She went on to dominate the Dusi, winning it five times from 2010 to 2014 – three times in a K2 boat with a partner, and twice in a solo K1, as the race alternates the class each year. Robyn’s younger brother Lance is also a great canoeist, and they are the only brother-sister combination to both win the K1 class at the Dusi in the same year. “The Dusi is special for me because it’s a big thing in Pietermaritzburg. I also really enjoy the extra dynamic that the long portages introduce, where my running strength helps a lot.”
Even so, she surprised herself when she finished on the podium at the 2013 Jonkershoek Mountain Challenge in Stellenbosch. The race doubled as the SA Long Distance Mountain Champs, and that saw her selected for the SA Team for the World Long Distance Mountain Running Champs in Poland later that year. “World Champs was a good experience and I had a good run. I came 24th and was the highest SA finisher, but I was still ridiculously far out of contention, about 45 minutes behind the winners,” says Robyn.
Time for Travelling
For the next few months Robyn focused on finishing her degree in civil engineering at Stellenbosch University, graduating in March 2014, and then she went travelling for just over a year with then fiancé, now husband Mike, visiting Nepal, the UK, Morocco, Spain, France, Switzerland, and working for a while on a ski resort in the French Alps. Returning in mid-2015, she took up adventure racing, joining Team Merrell Adventure Addicts, for races in Swaziland, Australia and Brazil, and then they headed to Chile in February for the 612km Patagonian Expedition Race. “The weather in Patagonia was extreme – rain, cold, four seasons in one day, very dramatic – but our team came third out of the only four teams that finished, out of 26 that started! It was extremely tough, and wild… sometimes we got the feeling that we were the first people to ever go there!”
After that Robyn decided to take a break from adventure racing, but then Jeannie Dreyer of Team Sanlam Painted Wolf got injured and the guys in the team, Andre Gie and the Collins brothers, John and Mark, needed a replacement for the Expedition Africa event, since AR teams must have one woman in the foursome. They went on to win the race, which in turn meant they qualified for the AR World Champs in Australia at the beginning of November, along with the Merrell Addicts. And after 300km of mountain biking, 130km on foot, 120km of paddling and mystery disciplines, the Painted Wolves finished fourth out of 99 teams at World Champs, thanks to an incredible sprint finish to pass an Australian team just before the finish line!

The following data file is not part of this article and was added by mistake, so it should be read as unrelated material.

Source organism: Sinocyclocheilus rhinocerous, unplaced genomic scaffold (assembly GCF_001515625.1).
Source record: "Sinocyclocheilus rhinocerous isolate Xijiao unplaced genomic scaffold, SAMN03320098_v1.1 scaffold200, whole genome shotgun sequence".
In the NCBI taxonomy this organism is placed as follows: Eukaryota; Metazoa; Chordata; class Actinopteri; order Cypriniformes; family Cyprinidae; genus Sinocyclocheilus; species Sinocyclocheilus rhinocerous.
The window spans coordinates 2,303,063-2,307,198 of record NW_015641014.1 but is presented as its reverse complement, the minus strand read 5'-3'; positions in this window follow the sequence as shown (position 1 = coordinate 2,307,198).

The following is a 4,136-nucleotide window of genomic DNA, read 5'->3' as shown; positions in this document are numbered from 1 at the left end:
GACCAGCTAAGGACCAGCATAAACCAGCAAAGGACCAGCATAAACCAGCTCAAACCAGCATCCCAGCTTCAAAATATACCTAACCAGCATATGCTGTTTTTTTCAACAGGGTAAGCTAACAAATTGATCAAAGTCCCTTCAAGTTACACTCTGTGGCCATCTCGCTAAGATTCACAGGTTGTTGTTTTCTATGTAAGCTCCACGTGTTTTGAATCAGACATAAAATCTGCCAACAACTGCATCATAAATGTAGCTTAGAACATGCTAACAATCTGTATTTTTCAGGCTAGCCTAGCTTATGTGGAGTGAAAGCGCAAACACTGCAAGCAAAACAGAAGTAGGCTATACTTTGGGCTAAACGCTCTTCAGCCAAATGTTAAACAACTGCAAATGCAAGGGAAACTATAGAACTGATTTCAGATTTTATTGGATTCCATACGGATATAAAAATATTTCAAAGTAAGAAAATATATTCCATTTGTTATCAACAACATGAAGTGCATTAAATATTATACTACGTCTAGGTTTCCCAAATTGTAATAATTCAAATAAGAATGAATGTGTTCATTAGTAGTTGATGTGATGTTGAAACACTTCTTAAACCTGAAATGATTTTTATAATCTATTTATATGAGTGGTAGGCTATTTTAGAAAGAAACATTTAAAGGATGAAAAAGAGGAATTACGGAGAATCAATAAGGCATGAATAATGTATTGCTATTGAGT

Planning for the Future
Now that Robyn is back from Australia, she plans to put more time into the new business she and Mike have launched, For the Love of Adventure, offering guided hikes or trail runs around the Stellenbosch area, but also as far afield as the Cederberg. “We can also do overseas trips on request, going to places we discovered on our travels. My civil engineering degree is the back-up plan, and I might go back into that field later, but for now that’s not where my passion lies. Mike is still working as a lecturer in mechanical engineering at the University, but ideally we’d like the business to take off in the future so we can both go full-time with guiding.”
Looking ahead, Robyn has her sights set on the Coast to Coast Challenge in New Zealand in February, a gruelling solo multi-sport event that includes trail running, mountain biking and paddling, but she is also thinking about running competitively. “I already have my 2017 Otter entry thanks to winning this year, and there’s a big incentive to go under 4:30, just as the men were challenged to go sub-4:00. There may be R200,000 up for grabs for the two records! It’s not about the money, but it is nice to have a target to aim for, and beating the record this year has got me thinking about taking trail running more seriously. I have never thought of myself as a good runner – I rather saw myself as a good runner, for a paddler – but I am keen to try a few more big events and let’s see what happens.”